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Too many days/week away from minority language?

(11 Posts)
stickygotstuck Tue 04-Oct-11 16:12:39

My DD is about to turn 3. Her bilingualism is roughly balanced at the moment.

We are an OPOL family, living in the UK.
DH's language is English (L1, majority)
Mine is Spanish (L2, minority)

I am her main source of the L2 and have tried very hard since birth to fit my work around her, so she gets a lot of exposure to L2. I have also gone/still go through the awkwardness and sideways glances at playgrounds, playgroups etc. So I don't want to go and spoil it all now! grin

Whenever possible, I have kept her nursery days (in English) down to 2 or 3 days a week.

My question is, is 3 too young to increase the English nursery days to 3 or 4, or would it be advisable to hold on a bit longer (or even until she starts school)?

I am trying to plan ahead for when her Early Years Ed funding kicks in. I don't want to loose out, but I don't want to dilute her L2 either!

Any experiences of this out there?

Thanks All.

Ciske Tue 04-Oct-11 16:18:19

For what it's worth, DD goes to nursery/English GPs 5 times a week, and only gets Dutch from me morning/evening and weekends. However, she speaks both English and Dutch very well.

I think it's more about how much you interact with your daughter when you're around her, and how varied that interaction is. We do lots of picture books to learn new words, role play games with her toys to learn phrases and of course lots of 'what's this' and 'did you see that' conversations when we're out.

I read somewhere that a child has to be exposed to a language at least a third of their time to learn it easily, so weekends + mornings/evenings should cover that.

By the way, I know what you mean about the sideways glances at playgrounds. I still feel like I'm being a bit rude or excluding people if I'm talking Dutch to DD in public. Even when I'm clearly not talking to them.

stickygotstuck Tue 04-Oct-11 16:35:18

Thank you Ciske!
Glad to see I am not the only one who feels like the man who walks into a Wild West saloon wink. I guess it cannot be helped, and I am stubborn and plough through regardless!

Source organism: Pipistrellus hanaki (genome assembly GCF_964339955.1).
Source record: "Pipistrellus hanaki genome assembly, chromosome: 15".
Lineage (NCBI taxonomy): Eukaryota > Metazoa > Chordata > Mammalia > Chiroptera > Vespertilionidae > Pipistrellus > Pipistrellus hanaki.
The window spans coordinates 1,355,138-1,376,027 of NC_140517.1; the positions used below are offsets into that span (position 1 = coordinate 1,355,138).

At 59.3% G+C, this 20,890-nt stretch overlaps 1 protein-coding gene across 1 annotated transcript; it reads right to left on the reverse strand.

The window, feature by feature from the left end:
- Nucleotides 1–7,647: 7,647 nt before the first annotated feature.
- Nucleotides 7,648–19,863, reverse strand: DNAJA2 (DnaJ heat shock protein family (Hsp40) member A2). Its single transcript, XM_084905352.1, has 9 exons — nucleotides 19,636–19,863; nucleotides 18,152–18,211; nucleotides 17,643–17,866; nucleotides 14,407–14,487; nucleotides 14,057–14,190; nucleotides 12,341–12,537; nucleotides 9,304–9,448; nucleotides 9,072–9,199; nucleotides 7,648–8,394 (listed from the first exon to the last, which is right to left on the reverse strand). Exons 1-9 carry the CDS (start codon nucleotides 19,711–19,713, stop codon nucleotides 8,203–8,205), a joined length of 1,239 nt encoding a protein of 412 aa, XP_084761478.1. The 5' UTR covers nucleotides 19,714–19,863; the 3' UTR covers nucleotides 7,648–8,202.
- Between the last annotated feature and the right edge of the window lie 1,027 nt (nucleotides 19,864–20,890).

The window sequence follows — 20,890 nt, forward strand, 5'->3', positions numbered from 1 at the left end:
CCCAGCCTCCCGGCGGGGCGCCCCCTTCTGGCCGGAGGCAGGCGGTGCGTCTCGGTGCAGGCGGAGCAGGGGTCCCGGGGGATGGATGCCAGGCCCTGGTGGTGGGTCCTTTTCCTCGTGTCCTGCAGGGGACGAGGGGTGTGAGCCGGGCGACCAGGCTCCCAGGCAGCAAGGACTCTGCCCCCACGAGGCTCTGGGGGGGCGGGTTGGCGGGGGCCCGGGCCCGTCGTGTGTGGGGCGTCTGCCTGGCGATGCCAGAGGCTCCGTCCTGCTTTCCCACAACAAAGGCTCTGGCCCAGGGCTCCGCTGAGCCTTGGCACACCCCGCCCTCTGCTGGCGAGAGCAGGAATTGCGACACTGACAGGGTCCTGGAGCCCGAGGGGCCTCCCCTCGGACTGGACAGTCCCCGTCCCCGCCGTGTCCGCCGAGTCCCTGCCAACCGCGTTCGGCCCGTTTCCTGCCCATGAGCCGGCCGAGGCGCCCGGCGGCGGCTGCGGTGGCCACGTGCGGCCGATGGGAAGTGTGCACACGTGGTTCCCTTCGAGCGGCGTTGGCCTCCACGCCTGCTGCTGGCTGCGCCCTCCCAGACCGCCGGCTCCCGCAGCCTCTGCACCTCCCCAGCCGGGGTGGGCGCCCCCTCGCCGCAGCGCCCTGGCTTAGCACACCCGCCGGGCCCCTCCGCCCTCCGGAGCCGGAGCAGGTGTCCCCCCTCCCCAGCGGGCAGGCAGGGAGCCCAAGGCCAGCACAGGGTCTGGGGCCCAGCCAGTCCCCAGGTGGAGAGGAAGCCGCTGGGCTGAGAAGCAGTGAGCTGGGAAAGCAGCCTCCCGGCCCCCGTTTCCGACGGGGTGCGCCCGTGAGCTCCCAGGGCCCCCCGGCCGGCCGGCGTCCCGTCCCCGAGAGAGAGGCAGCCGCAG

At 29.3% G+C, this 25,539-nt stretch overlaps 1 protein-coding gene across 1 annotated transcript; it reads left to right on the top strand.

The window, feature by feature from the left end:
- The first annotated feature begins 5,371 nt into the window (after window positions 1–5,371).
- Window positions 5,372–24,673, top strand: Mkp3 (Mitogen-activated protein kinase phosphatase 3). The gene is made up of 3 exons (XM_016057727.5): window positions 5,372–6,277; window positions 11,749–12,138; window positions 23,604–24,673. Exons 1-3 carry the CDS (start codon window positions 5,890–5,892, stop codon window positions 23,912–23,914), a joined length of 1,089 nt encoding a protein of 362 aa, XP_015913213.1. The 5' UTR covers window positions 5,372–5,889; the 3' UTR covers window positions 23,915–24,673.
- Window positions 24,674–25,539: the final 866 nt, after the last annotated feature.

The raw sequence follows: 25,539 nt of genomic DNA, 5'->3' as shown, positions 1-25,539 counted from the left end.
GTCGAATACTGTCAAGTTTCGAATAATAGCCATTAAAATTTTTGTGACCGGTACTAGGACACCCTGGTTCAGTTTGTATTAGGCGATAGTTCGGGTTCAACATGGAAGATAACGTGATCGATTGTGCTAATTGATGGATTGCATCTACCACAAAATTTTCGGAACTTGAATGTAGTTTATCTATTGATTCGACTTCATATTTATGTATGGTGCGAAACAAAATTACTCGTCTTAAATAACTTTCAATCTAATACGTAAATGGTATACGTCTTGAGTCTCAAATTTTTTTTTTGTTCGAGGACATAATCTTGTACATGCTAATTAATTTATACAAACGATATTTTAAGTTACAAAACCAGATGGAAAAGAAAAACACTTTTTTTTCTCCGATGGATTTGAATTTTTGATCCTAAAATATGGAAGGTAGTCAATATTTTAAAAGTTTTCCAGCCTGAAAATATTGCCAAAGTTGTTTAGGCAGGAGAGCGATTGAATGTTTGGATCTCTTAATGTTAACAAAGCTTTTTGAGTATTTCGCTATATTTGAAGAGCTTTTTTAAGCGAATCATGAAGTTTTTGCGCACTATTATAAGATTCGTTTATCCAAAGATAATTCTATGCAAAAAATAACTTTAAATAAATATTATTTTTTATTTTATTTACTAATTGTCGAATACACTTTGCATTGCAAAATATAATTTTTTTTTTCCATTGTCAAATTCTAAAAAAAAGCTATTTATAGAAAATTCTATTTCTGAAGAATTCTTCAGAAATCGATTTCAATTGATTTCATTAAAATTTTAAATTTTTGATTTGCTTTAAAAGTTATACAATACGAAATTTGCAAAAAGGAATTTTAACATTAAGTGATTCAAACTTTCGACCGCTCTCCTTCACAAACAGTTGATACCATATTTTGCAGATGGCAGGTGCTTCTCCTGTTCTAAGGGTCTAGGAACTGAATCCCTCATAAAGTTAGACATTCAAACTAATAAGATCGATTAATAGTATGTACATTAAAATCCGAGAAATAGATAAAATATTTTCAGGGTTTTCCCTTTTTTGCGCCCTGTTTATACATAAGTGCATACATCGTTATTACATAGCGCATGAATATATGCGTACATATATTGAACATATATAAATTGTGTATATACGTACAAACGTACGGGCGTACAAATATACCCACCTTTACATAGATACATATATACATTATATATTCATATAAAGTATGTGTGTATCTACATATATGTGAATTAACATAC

I read somewhere that the ideal ratio should be 60/40 (where 60 is L2) so go figure.

Both DD and I are ‘talkers’ and we do try to keep our interaction... erm... educational (she is sounding more and more like a pet experiment isn’t she?!)

Can I ask how old is your daughter?

Ciske Tue 04-Oct-11 16:48:49

DD is just two years old and has been talking short sentences for a few months now. She still mixes up words at times, but also has the funny habit of translating things for mummy and daddy if needed. So she'll ask me for her 'sap', and then turns to daddy for 'juice' to make sure he doesn't feel left out. grin

stickygotstuck Fri 07-Oct-11 11:05:52

Sorry I've disappeared for a couple of days - no Internet connection!

Ciske, my DD does the same which is very amusing to see wink

The reason why I am concerned about increasing nursery days is that we know two other kids her age, and they barely speak the second language.

They do understand everything and will respond in it if I pretend not to understand them when they speak English (which I have been doing with DD from day one) but they have to make a conscious effort to speak it, it does not come naturally to them. They also have the cutest English accent when they speak it too, while DD does not have an accent in either language.

This is all probably because their parents have not been so strict on the language usage as we have, but still, I worry we may spoil things but diminishing exposure.

Has anybody experience a loss of language 'competence' (if you can call it that at this age!) when your young kids have gone into nursery or school?

stickygotstuck Fri 07-Oct-11 11:06:51

*by diminishing exposure, I meant!